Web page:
Monday, 23 February 2015

A Tip for Commonplace Notetakers

Being an inveterate note taker, list maker and keeper of commonplace thoughts (locus communis) I have an almost insatiable need for notebooks. Imagine my delight, then, when upon being sent on an errand to Kmart by the domestic authority I unexpectedly came upon a supply of stylish yet understated notebooks like the one pictured (sans the pen holder).

Aficionados will recognise it from the black cover, ribbon place marker and elastic holder as a faux Moleskine, an approximation of a sought after journal marketed by an Italian company and purportedly based on notebooks used by famous authors and artists in the late 19th and early 20th century Europe, including Vincent van Gogh and Ernest Hemingway. Considerations of style and provenance aside, these are eminently functional objects.

In the hand, the difference between the faux and a real example is indiscernible apart from the finer points of the finishing, which are of no great import to me. Perhaps that ought not to surprise, though, as both this notebook and Moleskines are made in China, probably at the same factory!

The biggest difference, though, is price. When I last looked at a large bookshop in Brisbane I balked at buying a black covered Moleskine journal for $30.00; this one set me back the princely sum of $3.00. Given that Kmart are still making a profit at this modest price, the mark-up on Moleskines must be something incredible!

Commonplace note takers, check out your local Kmart (if you dare!) ;-)

Tuesday, 10 February 2015

New Online Lutheran Resource: 1517 The Legacy Project

Even with the revolution of late modern communications that is the inter web Australia is still a long, long way from the rest of the world and somewhat out of the loop. Thus it was only through a heads up from American reader (and sometime intrepid Australian explorer) Dr S. Mark Poler that I have become aware of a new project spearheaded by Lutheran theologian Dr Rod Rosenbladt: 1517. The Legacy Project. 

Just getting off the ground, 1517 promises to forge an increased web presence for confessional Lutheranism and to that end has acquired the publishing rights to the works of renowned Lutheran apologist John Warwick Montgomery (surprisingly, Montgomery is still largely unknown in Australia, even in Lutheran circles).

Poor pastors on the look out for helpful, free resources will be sure to find them aplenty at 1517, for example: What can Monty Python teach us about worship? provides plenty of ideas for a talk about the centrality of Christ in the Divine Service with a youth group or Christian Studies class in high                                                                   school.  

                                                           Bookmark and enjoy!

Monday, 2 February 2015

Noted, 02.02.AD2015

If, like me, you read Coleridge's Rime of the Ancient Mariner as a school student, you may enjoy the following piece, which suggests an approach to its interpretation that probably wasn't profferred by your teacher: 
The Rime of the Ancient Mariner as neo-Platonic Christian Redemptive Drama.
"More than a tale of seamanship and the hazards of ocean voyages, the poem is a work of Christian redemption. A warning to the reader of the poem’s metaphysical orientation appears in the epigraph, a quote taken from Archaeologiae Philosophicae, a 1692 work of theologian Thomas Burnet: “I readily believe that there are more invisible Natures in the universe than visible ones. Yet who shall explain to us this numerous company, their grades, their relationships, their distinguishing features, and the functions of each of them?”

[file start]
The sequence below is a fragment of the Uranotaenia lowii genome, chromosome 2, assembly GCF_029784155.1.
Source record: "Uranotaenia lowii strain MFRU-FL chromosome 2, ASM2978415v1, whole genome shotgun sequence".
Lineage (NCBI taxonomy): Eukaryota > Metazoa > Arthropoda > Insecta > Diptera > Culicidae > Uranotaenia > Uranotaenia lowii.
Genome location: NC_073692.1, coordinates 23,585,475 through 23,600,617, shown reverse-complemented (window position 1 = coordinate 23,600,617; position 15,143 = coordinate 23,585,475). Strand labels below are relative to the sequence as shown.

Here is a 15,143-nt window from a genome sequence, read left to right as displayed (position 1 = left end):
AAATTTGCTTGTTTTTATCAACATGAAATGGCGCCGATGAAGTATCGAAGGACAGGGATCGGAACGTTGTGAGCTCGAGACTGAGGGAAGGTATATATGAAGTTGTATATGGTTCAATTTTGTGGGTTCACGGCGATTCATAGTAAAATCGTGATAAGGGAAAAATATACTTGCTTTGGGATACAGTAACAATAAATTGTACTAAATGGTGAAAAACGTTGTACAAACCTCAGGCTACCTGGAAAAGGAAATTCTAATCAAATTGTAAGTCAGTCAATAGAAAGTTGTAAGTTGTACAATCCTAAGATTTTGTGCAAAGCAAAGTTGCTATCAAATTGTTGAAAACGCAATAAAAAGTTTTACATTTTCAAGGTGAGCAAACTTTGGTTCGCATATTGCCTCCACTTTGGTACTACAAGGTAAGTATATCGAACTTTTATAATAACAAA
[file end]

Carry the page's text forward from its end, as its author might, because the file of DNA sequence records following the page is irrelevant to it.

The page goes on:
Forced Conversions to Hinduism in India?
"A series of attempts by rightwing Hindu groups to hold mass conversion ceremonies have caused controversy in recent months. Conversion is illegal if there is any element of compulsion or bribery. “The worry is that some kind of coercion is involved. The communities [involved in the recent incidents] are already vulnerable and the campaign seems quite aggressive and the combination is concerning,” said Meenakshi Ganguly, South Asia director of Human Rights Watch."
A Year Old But Worth Revisiting: Archbishop Chaput's Sermon on Occasion of the March for Life, AD2014.  "People sometimes ask me if we can be optimistic, as believers, about the future of our country.  My answer is always the same.  Optimism and pessimism are equally dangerous for Christians because both God and the devil are full of surprises.  But the virtue of hope is another matter.  The Church tells us we must live in hope, and hope is a very different creature from optimism.  The great French Catholic writer Georges Bernanos defined hope as “despair overcome.”  Hope is the conviction that the sovereignty, the beauty and the glory of God remain despite all of our weaknesses and all of our failures.  Hope is the grace to trust that God is who he claims to be, and that in serving him, we do something fertile and precious for the renewal of the world."
Post-Modern, Post-Liberal, Post-Evangelical, now Post Secular, (and probably not what you think) : "When the authors looked at views on the authority of the Bible and how strongly people said they were affiliated with their religion, Post-Seculars put the most faith in Scripture and were much more inclined to say they were strongly religious. And where science and faith conflict on hot-button issues, they side with the religious perspective."

LCMS President Matthew Harrison Draws a Line"When a public teacher on the roster of Synod can without consequence publicly advocate the ordination of women (even participate vested in the installation of an ELCA clergy person), homosexuality, the errancy of the Bible, the historical critical method, open communion, communion with the reformed, evolution, and more, then the public confession of the synod is meaningless."